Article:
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Here’s where experts think the coronavirus will strike next in the US

Published Aug 13th, 2020 8:11PM EDT
Coronavirus cases
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  • Experts are predicting a worrisome rise in the number of coronavirus cases in half a dozen Midwest states.
  • The list includes places like Illinois, where Chicago was something of a coronavirus hotspot relatively early during the pandemic.
  • This data about a predicted surge in coronavirus cases comes from the PolicyLab at Children’s Hospital of Philadelphia.

In a tweet

on Wednesday, Harvard Global Health Institute director Dr. Ashish Jha slammed what’s become the current status quo within the Trump administration when it comes to addressing the increase in coronavirus cases and deaths in states around the US. He was referring to the piecemeal, every-man-for-himself strategy of letting states deal with the COVID-19 pandemic how they see fit — with some states acting more aggressively than others — which has served to ensure that this once-in-a-century health crisis lingers a lot longer than it had to.

“White House strategy has always been to let states go it alone,” Jha tweeted. “But we live in a single country with national supply chains, etc. And bad policies in one state end up harming all Americans.” In a global pandemic, Jha concluded, “it turns out that having an effective federal government is useful.” Indeed, officials like him have resigned themselves lately to the assumption that the coronavirus pandemic will basically slide around to different pockets of the US as time goes on. As localized reactions get more aggressive, in other words, we’ll see the virus shift around to another target of opportunity elsewhere in the US.

In fact, new research from the PolicyLab at Children’s Hospital of Philadelphia has identified some of those new sections of the country that are concerning. Based on the latest modeling from PolicyLab, it seems that several Midwest states are going to see unfortunate spikes in coronavirus cases throughout August.

“The next area of tremendous concern is the Midwest and Upper Midwest,” PolicyLab explains here. “It is clear now that from Indiana, through Ohio and into Kentucky and Missouri, as well as northward into Illinois and Michigan, there is substantial increased risk throughout the region.” Moreover, the organization continues, a pattern is emerging such that in some parts of the state that seem to be getting better, the risk is more elevated in the larger cities and their respective counties.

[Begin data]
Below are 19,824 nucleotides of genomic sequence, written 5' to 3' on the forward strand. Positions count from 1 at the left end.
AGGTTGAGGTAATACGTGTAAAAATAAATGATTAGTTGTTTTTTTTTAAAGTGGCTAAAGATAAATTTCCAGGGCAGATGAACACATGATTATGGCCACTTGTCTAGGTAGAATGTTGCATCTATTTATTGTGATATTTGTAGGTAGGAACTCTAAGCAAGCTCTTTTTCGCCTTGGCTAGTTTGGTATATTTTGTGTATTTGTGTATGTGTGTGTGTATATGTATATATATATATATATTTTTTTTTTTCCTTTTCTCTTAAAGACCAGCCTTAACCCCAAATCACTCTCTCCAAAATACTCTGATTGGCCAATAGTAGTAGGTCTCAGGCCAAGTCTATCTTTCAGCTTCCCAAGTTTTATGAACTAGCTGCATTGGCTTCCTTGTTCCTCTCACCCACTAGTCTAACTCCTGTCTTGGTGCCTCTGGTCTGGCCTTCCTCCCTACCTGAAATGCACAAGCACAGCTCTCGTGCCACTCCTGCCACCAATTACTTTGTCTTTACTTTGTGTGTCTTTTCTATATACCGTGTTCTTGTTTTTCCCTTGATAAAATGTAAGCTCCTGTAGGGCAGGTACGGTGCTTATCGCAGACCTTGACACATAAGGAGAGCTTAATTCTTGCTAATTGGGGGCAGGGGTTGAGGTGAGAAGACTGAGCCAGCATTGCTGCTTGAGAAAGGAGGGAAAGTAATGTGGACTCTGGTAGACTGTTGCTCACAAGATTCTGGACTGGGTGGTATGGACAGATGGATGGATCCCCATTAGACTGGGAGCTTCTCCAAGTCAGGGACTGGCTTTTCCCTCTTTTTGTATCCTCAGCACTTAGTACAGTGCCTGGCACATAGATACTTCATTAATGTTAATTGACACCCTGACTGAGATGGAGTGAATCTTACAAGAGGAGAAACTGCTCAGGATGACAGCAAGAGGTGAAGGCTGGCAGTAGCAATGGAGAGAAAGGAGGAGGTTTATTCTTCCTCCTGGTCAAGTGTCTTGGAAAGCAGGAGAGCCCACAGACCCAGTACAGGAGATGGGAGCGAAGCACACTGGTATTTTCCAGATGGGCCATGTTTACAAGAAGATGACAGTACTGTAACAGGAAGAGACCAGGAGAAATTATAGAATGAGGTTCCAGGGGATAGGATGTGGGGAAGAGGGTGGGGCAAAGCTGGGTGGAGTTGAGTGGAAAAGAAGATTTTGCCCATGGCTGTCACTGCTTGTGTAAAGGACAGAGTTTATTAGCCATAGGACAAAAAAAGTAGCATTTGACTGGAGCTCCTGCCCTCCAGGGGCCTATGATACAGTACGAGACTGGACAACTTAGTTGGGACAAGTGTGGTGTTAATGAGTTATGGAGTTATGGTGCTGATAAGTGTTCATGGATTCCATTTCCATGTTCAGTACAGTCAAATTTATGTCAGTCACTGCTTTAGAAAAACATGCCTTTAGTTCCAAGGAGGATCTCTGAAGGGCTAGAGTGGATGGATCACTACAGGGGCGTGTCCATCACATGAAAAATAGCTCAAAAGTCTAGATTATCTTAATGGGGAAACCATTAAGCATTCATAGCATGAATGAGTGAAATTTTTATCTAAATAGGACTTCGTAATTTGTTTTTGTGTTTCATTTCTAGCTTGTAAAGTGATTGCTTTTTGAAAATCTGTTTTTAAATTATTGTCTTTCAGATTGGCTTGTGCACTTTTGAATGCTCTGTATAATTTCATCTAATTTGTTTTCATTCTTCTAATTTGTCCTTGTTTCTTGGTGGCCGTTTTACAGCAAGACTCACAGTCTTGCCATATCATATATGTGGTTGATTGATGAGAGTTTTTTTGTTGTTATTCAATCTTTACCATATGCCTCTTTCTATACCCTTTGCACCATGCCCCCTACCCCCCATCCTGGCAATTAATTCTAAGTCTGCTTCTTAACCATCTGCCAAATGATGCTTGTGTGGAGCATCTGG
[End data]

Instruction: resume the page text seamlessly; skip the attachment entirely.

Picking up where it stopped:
The six states PolicyLab says could be the next coronavirus hotspots in the US include:

  1. Michigan
  2. Indiana
  3. Illinois
  4. Ohio
  5. Kentucky
  6. Missouri

Let’s take a look at just one of those states, Illinois (which encompasses Chicago, a city that was hit hard early during the pandemic), to get a sense of what’s going on here.

Last week, Illinois reported 2,050 new coronavirus cases on a single day — on August 8, which was the highest single-day total since May 24. That led Illinois Gov. J.B. Pritzker to hold a weekend press conference and announce a raft of new emergency measures, including a rule that would “allow local health departments and law enforcement agencies to enforce mask and capacity mandates for businesses that have been unwilling to do so on their own.”

Indiana, by the way, is also on this list partly because of its adjacency to Chicago. White House health advisor Dr. Anthony Fauci recently said to ABC News that Indiana is a state that’s “starting to show that very subtle increase in percent positives among the total tested.”

Andy Meek Trending News Editor

Andy Meek is a reporter based in Memphis who has covered media, entertainment, and culture for over 20 years. His work has appeared in outlets including The Guardian, Forbes, and The Financial Times, and he’s written for BGR since 2015. Andy's coverage includes technology and entertainment, and he has a particular interest in all things streaming.

Over the years, he’s interviewed legendary figures in entertainment and tech that range from Stan Lee to John McAfee, Peter Thiel, and Reed Hastings.

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